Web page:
Your question: Now that the CDC has changed its guidance, how do I find out if I’m supposed to wear a mask indoors?
The answer: New mask guidelines from the Centers for Disease Control are no longer a simple, one-size fits all. The new federal guidance on whether to mask up is now based on county transmission rates, rather than simply on a person’s vaccination status.
The CDC’s has a color-coded map online at https://covid.cdc.gov/covid-data-tracker/#county-view.
In counties with high or substantial levels of transmission, which are shaded in red and orange on the CDC’s transmission rate map, residents are advised to don masks in public indoor places, even if they are vaccinated.
In counties with moderate and low transmission rates, colored blue and yellow on the map, vaccinated individuals don’t need to mask up, according to the CDC’s new guidance. Williams County is currently in the moderate category, so the CDC doesn’t recommend masking locally.
In issuing its new recommendation, the CDC said preliminary evidence suggests vaccinated people who become infected with the Delta variant may be able to spread that infection to others.
Breakthrough infections of COVID-19 have occurred in at least 10,262 cases, out of 164 million people fully vaccinated, according to CDC data. That number may be under-reported, however, since the CDC is only prioritizing breakthrough cases where patients were hospitalized or die. All other breakthroughs are being voluntarily reported.
These new recommendations are generally not enforceable by the CDC. The federal government only enforces interstate and federally regulated transportation, like ships, planes and trains. The rest is up to state and local governments.
District 7 isn’t planning to change its guidance at this time.
“Currently we do not plan on mandating masks as we start school this Fall, Williston Basin School District No. 007 Superintendent Jeffrey Thake told the Williston Herald.
Gov. Doug Burgum said in a statement North Dakota won’t be recommending any changes in its guidance for state employees in response to the new CDC recommendations.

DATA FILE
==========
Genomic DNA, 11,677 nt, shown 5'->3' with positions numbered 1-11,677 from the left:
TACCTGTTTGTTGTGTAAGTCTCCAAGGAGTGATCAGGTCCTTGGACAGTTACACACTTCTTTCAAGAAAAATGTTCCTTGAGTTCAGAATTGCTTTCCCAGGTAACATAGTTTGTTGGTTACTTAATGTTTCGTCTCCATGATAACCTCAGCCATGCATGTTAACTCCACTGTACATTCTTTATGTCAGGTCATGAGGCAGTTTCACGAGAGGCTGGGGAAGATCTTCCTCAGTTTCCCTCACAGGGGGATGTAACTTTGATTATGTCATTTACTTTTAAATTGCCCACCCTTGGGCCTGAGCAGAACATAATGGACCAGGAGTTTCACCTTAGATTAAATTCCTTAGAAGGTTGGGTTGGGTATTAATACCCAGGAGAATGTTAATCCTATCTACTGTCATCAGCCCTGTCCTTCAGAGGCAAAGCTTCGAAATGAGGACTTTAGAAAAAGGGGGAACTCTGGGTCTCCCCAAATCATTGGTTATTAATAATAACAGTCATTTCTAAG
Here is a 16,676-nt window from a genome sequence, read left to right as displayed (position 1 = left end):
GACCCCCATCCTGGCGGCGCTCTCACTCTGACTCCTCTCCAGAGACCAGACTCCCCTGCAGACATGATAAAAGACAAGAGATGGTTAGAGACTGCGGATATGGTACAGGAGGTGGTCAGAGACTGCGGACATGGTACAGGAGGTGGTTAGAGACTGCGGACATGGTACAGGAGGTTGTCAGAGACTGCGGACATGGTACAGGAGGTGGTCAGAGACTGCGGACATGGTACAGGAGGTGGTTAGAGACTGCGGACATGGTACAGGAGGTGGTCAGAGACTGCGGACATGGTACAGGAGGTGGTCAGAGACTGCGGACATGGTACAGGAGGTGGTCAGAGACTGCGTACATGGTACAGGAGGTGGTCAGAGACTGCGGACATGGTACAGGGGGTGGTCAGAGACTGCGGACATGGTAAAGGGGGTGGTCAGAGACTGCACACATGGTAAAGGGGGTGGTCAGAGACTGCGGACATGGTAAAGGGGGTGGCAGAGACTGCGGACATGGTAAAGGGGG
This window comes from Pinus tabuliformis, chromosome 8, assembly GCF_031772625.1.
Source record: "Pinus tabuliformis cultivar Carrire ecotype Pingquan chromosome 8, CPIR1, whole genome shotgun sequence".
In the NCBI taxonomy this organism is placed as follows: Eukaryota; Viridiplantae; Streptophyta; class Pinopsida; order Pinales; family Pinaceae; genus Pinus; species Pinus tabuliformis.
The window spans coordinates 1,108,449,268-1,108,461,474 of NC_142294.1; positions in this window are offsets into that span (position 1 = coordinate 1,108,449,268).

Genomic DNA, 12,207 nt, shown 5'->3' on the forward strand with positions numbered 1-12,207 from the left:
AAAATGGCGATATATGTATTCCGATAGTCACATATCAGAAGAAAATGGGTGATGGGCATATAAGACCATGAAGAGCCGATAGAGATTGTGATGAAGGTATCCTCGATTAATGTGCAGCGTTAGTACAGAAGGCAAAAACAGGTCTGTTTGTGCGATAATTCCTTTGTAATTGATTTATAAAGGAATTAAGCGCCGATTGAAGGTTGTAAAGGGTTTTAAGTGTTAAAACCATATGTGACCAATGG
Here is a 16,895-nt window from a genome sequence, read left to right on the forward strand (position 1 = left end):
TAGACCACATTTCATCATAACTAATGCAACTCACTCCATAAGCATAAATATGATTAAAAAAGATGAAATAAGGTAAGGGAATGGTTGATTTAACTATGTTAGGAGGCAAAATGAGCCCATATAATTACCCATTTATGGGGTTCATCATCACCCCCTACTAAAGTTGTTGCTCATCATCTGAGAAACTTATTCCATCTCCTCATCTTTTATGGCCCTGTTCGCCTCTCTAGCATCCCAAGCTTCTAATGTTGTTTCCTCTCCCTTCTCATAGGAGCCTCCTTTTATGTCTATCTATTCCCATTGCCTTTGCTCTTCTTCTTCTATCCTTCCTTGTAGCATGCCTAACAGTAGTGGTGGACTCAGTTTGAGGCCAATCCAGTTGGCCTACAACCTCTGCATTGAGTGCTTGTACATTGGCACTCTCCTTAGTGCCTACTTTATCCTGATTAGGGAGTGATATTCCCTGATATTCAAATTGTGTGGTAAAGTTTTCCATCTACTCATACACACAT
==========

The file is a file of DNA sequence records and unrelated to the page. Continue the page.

“North Dakota’s statewide COVID-19 emergency ended April 30. Local entities are best suited to consider CDC guidelines based on local conditions, including case rates, positivity rates and available hospital capacity. North Dakota has relied on personal responsibility throughout the pandemic,” he said. “Residents are encouraged to educate themselves on the differences of the Delta variant, be aware of the level of spread in their area and utilize well-known COVID-19 etiquette and mitigation measures as appropriate.”
Burgum said while COVID-19 cases today are just 3 percent of North Dakota’s peak case numbers last November, and that statewide hospitalizations remain below 20 patients, the positive case numbers are trending in the wrong direction, even with limited testing occurring.
He urged those who have not yet gotten a vaccine to consider it.
“The highly contagious Delta variant is driving cases up across the United States, and nearly all COVID-related hospitalizations and deaths are among those not vaccinated. Safe, effective vaccines are available to all North Dakotans ages 12 and up and represent the best defense against COVID-19, including the Delta variant. Individuals with questions about the vaccines, which are now protecting nearly 1.5 billion people worldwide, are encouraged to visit with their own doctor or medical provider.”